News Updates - November 5, 2008
How the IEBC (with Oregon amendments) works
The Web based course on the IEBC as a statewide alternate method
is scheduled for next week on November 12th and 13th. The course
will be presented in two parts, the first 2 hour segment will
be from 8:30 to 10:30 a.m. on Wednesday and the second 2 hours
will be from 8:30 to 10:30 a.m. on Thursday. If you would like
up for the course, please do so before noon on Monday, November
Your computer connection must have a DSL or cable connection
(or a network equivalent to these). You must have Microsoft Windows
2000 or better and Internet Explorer 6.0 or Firefox 1.5 or higher.
The platform will also work with Apple Macs. You must have speakers
or earphones and a soundcard for the audio portion of the course,
along with a microphone to participate in the discussion by asking
questions. We suggest that you have the earphone/microphone combination
with a USB connection for the best audio results. If your microphone
and speakers are separate connections we may have a more difficult
time with your audio, but it should still work. Please contact
Sherri West for more information or with questions about your
equipment at 503-373-7509 or firstname.lastname@example.org.
The Governors climate change agenda and building in Oregon
On October 27, 2008, Governor Ted Kulongoski announced his climate
change agenda at Oregon Health Science University (OHSU) Center
for Health and Healing, the first Leadership in Energy and Environmental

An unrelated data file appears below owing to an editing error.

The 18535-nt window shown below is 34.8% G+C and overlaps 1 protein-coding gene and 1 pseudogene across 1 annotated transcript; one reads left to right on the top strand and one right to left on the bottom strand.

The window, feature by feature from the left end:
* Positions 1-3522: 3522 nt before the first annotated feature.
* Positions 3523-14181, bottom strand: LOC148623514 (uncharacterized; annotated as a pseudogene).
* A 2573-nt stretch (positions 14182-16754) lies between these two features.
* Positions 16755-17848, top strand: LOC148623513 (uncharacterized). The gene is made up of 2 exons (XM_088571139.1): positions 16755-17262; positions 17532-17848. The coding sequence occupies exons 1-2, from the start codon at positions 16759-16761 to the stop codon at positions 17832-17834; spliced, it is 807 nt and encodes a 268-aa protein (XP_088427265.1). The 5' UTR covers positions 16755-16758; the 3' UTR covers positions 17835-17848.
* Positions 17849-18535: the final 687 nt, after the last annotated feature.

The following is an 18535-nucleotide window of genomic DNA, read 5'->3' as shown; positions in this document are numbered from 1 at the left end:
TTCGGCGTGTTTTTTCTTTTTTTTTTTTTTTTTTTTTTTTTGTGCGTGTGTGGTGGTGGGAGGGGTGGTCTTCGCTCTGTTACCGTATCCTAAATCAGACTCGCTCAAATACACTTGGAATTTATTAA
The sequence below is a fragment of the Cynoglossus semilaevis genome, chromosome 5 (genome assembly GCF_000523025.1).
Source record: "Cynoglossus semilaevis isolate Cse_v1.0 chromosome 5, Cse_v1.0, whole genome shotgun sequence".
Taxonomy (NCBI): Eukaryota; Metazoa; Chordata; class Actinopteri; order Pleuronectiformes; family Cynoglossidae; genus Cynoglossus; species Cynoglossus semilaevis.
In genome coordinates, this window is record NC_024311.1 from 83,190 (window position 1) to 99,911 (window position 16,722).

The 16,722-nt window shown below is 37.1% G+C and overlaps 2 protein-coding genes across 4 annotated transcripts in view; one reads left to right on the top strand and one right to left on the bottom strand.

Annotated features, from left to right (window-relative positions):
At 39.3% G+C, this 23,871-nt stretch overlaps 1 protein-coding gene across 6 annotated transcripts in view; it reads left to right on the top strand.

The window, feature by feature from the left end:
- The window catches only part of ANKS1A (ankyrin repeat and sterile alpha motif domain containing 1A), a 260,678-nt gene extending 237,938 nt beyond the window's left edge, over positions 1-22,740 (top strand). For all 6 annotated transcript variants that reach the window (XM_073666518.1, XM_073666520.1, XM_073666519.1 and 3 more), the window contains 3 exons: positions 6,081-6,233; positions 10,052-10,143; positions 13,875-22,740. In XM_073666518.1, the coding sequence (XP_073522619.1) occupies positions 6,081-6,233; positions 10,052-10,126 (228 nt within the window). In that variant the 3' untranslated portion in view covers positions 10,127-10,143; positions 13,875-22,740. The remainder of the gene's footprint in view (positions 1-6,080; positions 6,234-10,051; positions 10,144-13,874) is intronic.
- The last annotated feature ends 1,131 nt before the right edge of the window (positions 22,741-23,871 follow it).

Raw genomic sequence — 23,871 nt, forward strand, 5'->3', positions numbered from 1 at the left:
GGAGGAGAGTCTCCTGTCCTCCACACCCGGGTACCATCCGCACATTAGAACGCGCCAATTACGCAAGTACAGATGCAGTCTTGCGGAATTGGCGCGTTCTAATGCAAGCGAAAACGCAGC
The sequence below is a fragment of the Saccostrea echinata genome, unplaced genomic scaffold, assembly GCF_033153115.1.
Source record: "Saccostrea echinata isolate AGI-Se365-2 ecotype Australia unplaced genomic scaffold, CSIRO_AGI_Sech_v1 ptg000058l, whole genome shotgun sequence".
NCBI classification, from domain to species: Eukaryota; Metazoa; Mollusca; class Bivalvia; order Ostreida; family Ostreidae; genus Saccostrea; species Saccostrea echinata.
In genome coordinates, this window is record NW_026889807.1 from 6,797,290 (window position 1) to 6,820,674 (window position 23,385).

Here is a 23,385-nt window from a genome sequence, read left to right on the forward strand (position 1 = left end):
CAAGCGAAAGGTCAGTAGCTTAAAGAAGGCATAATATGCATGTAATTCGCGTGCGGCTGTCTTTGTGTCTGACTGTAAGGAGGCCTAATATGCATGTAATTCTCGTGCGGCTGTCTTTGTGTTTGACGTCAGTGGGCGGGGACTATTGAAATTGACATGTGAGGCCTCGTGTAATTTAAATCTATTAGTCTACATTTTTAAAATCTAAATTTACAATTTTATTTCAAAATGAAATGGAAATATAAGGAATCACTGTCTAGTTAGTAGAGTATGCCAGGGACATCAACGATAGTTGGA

Design (LEED) platinum certified building in the state and the
nation. If approved, the comprehensive series of proposed legislation
will help Oregon lead the nation on sustainable development and
Portions of this climate change agenda and the proposed legislative
concepts connected to it are aimed at providing local government
with the tools to help homeowners and businesses lower and manage
their energy bills. The legislation would create methods to help
finance energy efficiency upgrades and support piloting a 'feed-in-tariff'
program similar to a German program that led to the installation
of more than 2,500 megawatts of solar electricity. The agenda
also includes the goal of developing net-zero energy use building
codes, expanding the Business Energy Tax Credit program, and developing
energy performance certificates for homebuyers.
Statewide alternate method rulings
With the series of statewide alternate method (SAM) rulings that
the division has been issuing, we wanted to remind everyone that
SAMs have the same effect as code. ORS
Alternate methods allow individuals to incorporate methods and
materials not otherwise covered by the building code. Before issuing
an alternate method ruling, the division asks the appropriate
advisory board to approve the technical and scientific facts behind
the method or material. If the administrator approves the alternate
method and issues a ruling, the alternate method applies throughout
the state. Applying an alternate method statewide helps maintain
uniformity, gives predictability, and prevents having to reinvent
the wheel for approved alternate methods.
Jurisdictions cannot require a builder to use a SAM, but if a
builder chooses to build to a statewide alternate method, jurisdictions
must accept it. OAR
918-008-0110 As always, jurisdictions have the option of issuing
a site-specific alternate method when it is appropriate.
Frequently asked questions regarding moisture content of wood
The 2008 Oregon Residential Specialty Code requires that contractors
or owner-builders provide the local jurisdiction with a written